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The Sleep of the Just

Have you ever unexpectedly slept for 12 uninterrupted hours? After an exhaustive week spent ramping up to last night’s private screening at THE DOWNTOWN INDEPENDENT, I did just that.

After setting the theater’s projector and sound to their appropriate level with the team at SNAP SOUND, I walked through the crowded lobby, shaking hands with old friends and making introductions with guests. Curiously, I felt confident that they would become new fans by the end of the night. Amongst the crowd, I finally had the opportunity to meet AIROM BLEICHER face to face (wished it had happened sooner). Airom composed and produced the music heard in the last third of the picture and I look forward to sharing his music and DEKLUN’s when we release the soundtrack via iTunes.


Before the screening, Kevin K. Shah welcomed the audience and invited them to introduce themselves to the person sitting next to them, and to congratulate each other for supporting independent film. This ingenious little ice-breaker is something we learned from Saskia Wilson-Brown and her Los Angeles screening series CINEMA SPEAKEASY. To express our gratitude, Kevin gave away 20 free copies of “Model/Photographer” and “White Knuckles” to the audience. After a brief introduction by me, the lights dimmed and HEART OF NOW filled the hearts and minds of those in attendance.

I sat next to Kevin and the film’s editor, Jamie Cobb. We listened for the audience’s unique reaction to the film. There were some unexpected, but welcomed laughs that we hadn’t gotten in test screening it. As well as plenty of moments where you could hear a pin drop – meaning no one in the audience was shuffling, eating or coughing. They were totally in the moment with the characters. When it ended, well… I’ll just say that continuous, unbroken applause is a good feeling.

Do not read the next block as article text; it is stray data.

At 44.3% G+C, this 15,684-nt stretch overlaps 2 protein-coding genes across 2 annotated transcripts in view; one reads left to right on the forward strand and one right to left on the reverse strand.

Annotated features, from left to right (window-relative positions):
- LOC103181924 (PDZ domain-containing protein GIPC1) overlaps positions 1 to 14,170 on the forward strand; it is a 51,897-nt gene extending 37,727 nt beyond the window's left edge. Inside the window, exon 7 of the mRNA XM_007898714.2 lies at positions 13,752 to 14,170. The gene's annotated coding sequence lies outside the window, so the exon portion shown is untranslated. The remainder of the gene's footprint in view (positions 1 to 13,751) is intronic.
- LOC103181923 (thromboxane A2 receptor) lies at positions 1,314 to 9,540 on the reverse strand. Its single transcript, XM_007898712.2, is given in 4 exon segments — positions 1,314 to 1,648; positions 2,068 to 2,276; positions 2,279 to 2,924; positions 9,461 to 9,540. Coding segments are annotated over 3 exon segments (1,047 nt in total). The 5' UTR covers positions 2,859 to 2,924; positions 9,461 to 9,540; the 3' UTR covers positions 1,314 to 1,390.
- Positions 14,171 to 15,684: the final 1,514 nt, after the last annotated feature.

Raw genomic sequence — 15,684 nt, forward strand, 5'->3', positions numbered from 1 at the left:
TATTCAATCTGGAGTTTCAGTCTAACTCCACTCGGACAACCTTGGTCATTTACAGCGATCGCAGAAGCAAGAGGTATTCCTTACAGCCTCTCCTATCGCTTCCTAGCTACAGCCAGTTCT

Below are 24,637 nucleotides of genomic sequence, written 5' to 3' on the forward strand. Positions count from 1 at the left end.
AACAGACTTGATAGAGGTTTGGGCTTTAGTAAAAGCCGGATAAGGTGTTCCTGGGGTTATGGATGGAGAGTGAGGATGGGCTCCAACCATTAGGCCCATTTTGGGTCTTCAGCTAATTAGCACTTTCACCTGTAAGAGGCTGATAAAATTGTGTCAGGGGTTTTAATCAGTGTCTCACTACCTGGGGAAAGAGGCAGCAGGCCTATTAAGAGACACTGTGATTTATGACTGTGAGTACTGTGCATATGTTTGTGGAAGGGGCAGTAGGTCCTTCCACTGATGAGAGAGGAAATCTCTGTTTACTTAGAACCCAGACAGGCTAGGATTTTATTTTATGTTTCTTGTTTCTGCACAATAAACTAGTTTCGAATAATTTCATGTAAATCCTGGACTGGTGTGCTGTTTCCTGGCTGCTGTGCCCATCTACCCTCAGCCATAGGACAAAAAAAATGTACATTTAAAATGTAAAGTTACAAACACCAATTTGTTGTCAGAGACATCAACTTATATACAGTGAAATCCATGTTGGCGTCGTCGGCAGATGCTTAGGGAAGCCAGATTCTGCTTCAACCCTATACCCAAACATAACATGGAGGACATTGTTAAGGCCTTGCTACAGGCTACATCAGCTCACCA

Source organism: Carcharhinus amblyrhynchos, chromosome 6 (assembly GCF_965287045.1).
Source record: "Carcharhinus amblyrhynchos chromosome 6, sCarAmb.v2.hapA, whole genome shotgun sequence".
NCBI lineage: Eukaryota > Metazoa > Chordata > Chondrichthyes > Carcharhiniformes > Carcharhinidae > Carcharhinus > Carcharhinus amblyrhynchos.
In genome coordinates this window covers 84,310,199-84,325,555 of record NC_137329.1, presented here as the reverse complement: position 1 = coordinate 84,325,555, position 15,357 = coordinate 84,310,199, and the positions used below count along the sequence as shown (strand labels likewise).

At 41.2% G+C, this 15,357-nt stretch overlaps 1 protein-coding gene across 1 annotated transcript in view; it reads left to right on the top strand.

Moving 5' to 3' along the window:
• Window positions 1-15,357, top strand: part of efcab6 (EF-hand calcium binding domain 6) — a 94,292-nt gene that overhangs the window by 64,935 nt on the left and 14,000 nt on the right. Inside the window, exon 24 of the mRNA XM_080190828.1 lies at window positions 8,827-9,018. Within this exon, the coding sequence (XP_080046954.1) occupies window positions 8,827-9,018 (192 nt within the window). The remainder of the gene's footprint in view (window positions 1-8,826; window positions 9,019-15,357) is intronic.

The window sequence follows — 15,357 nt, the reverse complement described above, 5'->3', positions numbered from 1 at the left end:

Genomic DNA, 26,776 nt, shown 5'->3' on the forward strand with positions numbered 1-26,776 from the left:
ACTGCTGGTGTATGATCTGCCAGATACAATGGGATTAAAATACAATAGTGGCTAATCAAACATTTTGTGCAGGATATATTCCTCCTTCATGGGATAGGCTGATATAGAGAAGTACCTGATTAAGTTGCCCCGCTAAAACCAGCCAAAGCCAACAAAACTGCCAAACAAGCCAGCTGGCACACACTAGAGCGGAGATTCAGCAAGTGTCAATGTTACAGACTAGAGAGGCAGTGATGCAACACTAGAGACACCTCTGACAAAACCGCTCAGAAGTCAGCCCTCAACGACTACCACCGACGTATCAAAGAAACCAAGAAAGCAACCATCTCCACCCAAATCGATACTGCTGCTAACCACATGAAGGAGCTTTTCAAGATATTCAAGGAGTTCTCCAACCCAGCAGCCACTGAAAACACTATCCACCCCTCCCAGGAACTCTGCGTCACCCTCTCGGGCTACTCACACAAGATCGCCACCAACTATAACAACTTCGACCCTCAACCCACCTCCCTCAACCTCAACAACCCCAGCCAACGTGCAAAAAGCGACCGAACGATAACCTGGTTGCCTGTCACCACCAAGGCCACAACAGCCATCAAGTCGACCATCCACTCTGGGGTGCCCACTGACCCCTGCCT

I loved doing Q&A sessions at festivals for “IFHY“. By the end of that festival run, which took us all the way to London, I had a great deal of practice speaking about the film and was confident in which details the audience would find compelling to hear. But this being my first for this particular picture, it is tinged with uncertainty. I had no idea what people were scribbling on their comment cards at that point. So there was an irrational fear of outright rejection – that they hated it, or worse, felt indifferent – despite the applause. I explained that the spark behind making this film had been the death of my father and that character-defining feeling of being left behind. Further, that I had set out to make a picture about abandonment and aloneness which lead me behind the scenes to a collective of artists that came together as a family to author something bigger than any one of us.


Wonderful questions came in about improvisation, camerawork, the editing process and the sound design as a character unto itself. I was also asked to explain the butterfly motif and quickly refused to do any such thing. It got a laugh but I regret how I handled it. Given the opportunity, I would simply illustrate that it’s not my place to define any “meaning” for the audience, preferring that each person simply determine if it holds any significance for them.